3 Weaknesses of Obamacare’s Individual Mandate

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It is a well-known fact that the individual mandate is the cornerstone provision of the Affordable Care Act; the employer mandate is merely a supporting player, as made abundantly clear when the Obama administration decided last summer to delay by one year that portion of the health care reform law while continuing to push forward with the implementation of its counterpart — the individual mandate — despite some evidence that the essential computer system needed to support insurance enrollment was unready. As that postponement suggests, the complexities of the health care system made its reform somewhat unwieldy.

Because the Affordable Care Act was designed as a build-on to the existing system, expanding health care coverage to America’s millions of uninsured by filling in the gaps left by Medicare and Medicaid, the reform is “a complex and somewhat ugly patch on a complex and somewhat ugly system,” according to Princeton University’s Uwe Reinhardt. But there will be several moments in the next months and years when the Affordable Care Act will show itself to have been either a successful reform of the American health care system or merely a “complex and ugly patch.” Regardless of whether it is a success or a failure, the law and its individual mandate is complicated, and there are many moments when problems could arise and many places where weakness could develop.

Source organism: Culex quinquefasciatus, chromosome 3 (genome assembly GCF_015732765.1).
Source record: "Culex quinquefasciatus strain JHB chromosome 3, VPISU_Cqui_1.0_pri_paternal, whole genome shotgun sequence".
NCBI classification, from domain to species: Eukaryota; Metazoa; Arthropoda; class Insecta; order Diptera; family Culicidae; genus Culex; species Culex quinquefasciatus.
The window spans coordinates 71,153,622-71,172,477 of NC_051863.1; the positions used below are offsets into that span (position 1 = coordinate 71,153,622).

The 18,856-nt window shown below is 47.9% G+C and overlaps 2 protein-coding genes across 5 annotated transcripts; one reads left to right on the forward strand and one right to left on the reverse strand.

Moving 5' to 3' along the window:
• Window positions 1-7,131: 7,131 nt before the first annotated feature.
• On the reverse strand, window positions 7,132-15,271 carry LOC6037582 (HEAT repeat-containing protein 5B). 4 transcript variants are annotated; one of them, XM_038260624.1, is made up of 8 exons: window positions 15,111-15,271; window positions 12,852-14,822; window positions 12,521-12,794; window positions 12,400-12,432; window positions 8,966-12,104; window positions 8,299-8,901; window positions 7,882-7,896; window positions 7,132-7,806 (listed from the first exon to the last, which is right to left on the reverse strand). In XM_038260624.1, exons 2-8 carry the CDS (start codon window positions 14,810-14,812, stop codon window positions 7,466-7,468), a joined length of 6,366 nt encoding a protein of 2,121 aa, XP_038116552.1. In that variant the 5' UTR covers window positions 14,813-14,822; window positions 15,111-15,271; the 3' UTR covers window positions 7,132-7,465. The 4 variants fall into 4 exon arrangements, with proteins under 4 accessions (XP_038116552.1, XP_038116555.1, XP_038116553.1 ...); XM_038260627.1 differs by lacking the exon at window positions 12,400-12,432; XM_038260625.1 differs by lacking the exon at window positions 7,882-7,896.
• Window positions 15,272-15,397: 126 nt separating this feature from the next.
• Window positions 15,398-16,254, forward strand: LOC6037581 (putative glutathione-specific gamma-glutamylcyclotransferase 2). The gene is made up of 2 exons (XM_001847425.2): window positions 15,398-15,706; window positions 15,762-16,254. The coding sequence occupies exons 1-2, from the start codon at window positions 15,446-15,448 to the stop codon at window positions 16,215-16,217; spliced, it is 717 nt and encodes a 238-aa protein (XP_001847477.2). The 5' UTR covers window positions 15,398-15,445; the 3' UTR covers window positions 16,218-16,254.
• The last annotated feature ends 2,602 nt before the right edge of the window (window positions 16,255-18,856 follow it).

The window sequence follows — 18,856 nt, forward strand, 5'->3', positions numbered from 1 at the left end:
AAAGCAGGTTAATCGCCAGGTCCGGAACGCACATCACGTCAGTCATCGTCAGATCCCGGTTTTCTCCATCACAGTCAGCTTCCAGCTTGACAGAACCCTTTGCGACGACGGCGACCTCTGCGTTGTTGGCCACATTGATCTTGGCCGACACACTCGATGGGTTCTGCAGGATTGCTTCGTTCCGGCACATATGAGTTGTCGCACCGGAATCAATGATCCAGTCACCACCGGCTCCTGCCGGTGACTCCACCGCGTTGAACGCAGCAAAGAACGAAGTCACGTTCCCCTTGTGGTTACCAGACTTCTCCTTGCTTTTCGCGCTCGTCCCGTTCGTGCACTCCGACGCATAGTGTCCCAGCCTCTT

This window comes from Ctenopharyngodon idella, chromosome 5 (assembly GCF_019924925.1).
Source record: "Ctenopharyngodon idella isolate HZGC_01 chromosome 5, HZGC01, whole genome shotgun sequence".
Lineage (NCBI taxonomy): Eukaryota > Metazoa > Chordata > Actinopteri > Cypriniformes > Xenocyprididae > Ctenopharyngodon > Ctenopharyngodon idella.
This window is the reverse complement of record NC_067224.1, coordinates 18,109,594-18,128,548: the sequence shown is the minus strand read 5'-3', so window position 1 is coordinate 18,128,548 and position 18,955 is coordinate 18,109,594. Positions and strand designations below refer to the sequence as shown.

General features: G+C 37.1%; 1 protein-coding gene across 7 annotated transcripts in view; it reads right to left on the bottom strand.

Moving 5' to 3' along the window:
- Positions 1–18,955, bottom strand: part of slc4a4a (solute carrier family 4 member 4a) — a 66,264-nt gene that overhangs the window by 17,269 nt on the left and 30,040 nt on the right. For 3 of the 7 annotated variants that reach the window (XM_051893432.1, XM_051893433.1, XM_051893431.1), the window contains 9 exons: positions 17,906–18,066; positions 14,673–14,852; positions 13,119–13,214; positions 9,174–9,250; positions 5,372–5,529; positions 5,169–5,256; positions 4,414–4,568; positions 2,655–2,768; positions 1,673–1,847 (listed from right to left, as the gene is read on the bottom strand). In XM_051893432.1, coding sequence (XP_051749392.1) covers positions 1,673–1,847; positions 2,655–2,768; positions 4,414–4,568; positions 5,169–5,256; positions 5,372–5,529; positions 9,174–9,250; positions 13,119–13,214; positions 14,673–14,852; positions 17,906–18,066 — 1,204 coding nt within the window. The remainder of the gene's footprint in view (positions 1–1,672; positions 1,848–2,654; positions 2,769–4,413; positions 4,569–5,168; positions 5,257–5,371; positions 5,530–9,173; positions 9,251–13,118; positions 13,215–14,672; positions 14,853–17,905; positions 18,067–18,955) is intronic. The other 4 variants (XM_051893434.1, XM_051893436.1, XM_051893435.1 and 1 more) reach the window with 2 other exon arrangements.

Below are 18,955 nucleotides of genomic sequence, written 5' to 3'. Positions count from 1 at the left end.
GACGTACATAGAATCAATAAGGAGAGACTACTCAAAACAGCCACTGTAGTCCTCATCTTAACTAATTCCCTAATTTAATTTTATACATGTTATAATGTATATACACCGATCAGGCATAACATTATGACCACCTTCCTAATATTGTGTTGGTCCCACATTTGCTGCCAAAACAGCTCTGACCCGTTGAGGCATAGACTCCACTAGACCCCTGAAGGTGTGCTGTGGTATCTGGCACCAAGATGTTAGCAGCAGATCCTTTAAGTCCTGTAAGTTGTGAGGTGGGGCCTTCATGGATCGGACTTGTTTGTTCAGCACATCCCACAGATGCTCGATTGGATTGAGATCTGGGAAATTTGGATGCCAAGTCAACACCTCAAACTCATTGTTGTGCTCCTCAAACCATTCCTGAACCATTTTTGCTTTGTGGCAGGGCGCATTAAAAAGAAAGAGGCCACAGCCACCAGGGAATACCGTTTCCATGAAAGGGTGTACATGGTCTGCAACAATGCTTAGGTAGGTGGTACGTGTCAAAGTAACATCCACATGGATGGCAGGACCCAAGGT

With the announcement that three million people have signed up for private policies through the insurance marketplaces set up under the law, it seems that the major front-end problem plaguing the early rollout of the exchange system has been solved: the webportal — healthcare.gov, which links the thirty-six federally-facilitated exchanges — is allowing insurance customers to enroll without error messages and long waiting times. Total numbers may be lagging behind the projections made by the administration in September, but the exchanges are nearer to hitting the monthly targets. As Bloomberg’s Joshua Green wrote, “It no longer seems inconceivable that 7 million could sign up by March 31st, as the [Congressional Budget Office] had originally projected.” The problem is that it remains unclear how many of the enrollees are young and healthy and how many were previously uninsured; those are key metrics that will determine the effectiveness of the reform.

The lack of incentives for young, healthy, and therefore cheap-to-insure individuals to sign up for coverage and the possibility that coverage may not be affordable enough for the previously uninsured to enroll are hallmarks of the reform’s complexity and its problems.

Here are some weaknesses with Obamacare’s individual mandate.

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